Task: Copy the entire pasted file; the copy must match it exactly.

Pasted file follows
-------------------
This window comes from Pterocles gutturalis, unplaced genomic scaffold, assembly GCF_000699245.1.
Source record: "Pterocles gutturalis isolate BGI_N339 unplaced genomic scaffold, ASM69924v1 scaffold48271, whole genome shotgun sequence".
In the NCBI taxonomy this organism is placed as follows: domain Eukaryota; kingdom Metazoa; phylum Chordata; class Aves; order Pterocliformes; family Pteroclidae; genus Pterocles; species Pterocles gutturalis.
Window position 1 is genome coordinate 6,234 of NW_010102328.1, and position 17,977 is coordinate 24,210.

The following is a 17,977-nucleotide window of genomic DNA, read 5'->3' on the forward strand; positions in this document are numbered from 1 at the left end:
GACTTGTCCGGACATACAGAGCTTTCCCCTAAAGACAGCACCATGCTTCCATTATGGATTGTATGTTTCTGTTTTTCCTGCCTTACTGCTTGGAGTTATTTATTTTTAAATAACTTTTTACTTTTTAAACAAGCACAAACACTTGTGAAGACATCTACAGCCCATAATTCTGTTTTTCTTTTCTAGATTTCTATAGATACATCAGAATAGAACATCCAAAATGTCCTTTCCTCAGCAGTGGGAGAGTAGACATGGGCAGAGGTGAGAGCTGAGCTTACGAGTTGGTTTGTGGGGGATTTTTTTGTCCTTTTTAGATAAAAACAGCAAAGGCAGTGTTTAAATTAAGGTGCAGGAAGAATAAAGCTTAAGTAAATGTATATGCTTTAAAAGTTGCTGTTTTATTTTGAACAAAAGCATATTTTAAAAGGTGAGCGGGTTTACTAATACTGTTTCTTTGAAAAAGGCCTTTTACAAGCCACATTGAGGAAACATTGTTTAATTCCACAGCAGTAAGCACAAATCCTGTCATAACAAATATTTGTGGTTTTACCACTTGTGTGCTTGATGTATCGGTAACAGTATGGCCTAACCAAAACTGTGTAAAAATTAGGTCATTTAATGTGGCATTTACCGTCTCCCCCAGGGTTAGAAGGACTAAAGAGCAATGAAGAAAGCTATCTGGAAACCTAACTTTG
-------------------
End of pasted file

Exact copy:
This window comes from Pterocles gutturalis, unplaced genomic scaffold, assembly GCF_000699245.1.
Source record: "Pterocles gutturalis isolate BGI_N339 unplaced genomic scaffold, ASM69924v1 scaffold48271, whole genome shotgun sequence".
In the NCBI taxonomy this organism is placed as follows: domain Eukaryota; kingdom Metazoa; phylum Chordata; class Aves; order Pterocliformes; family Pteroclidae; genus Pterocles; species Pterocles gutturalis.
Window position 1 is genome coordinate 6,234 of NW_010102328.1, and position 17,977 is coordinate 24,210.

The following is a 17,977-nucleotide window of genomic DNA, read 5'->3' on the forward strand; positions in this document are numbered from 1 at the left end:
GACTTGTCCGGACATACAGAGCTTTCCCCTAAAGACAGCACCATGCTTCCATTATGGATTGTATGTTTCTGTTTTTCCTGCCTTACTGCTTGGAGTTATTTATTTTTAAATAACTTTTTACTTTTTAAACAAGCACAAACACTTGTGAAGACATCTACAGCCCATAATTCTGTTTTTCTTTTCTAGATTTCTATAGATACATCAGAATAGAACATCCAAAATGTCCTTTCCTCAGCAGTGGGAGAGTAGACATGGGCAGAGGTGAGAGCTGAGCTTACGAGTTGGTTTGTGGGGGATTTTTTTGTCCTTTTTAGATAAAAACAGCAAAGGCAGTGTTTAAATTAAGGTGCAGGAAGAATAAAGCTTAAGTAAATGTATATGCTTTAAAAGTTGCTGTTTTATTTTGAACAAAAGCATATTTTAAAAGGTGAGCGGGTTTACTAATACTGTTTCTTTGAAAAAGGCCTTTTACAAGCCACATTGAGGAAACATTGTTTAATTCCACAGCAGTAAGCACAAATCCTGTCATAACAAATATTTGTGGTTTTACCACTTGTGTGCTTGATGTATCGGTAACAGTATGGCCTAACCAAAACTGTGTAAAAATTAGGTCATTTAATGTGGCATTTACCGTCTCCCCCAGGGTTAGAAGGACTAAAGAGCAATGAAGAAAGCTATCTGGAAACCTAACTTTG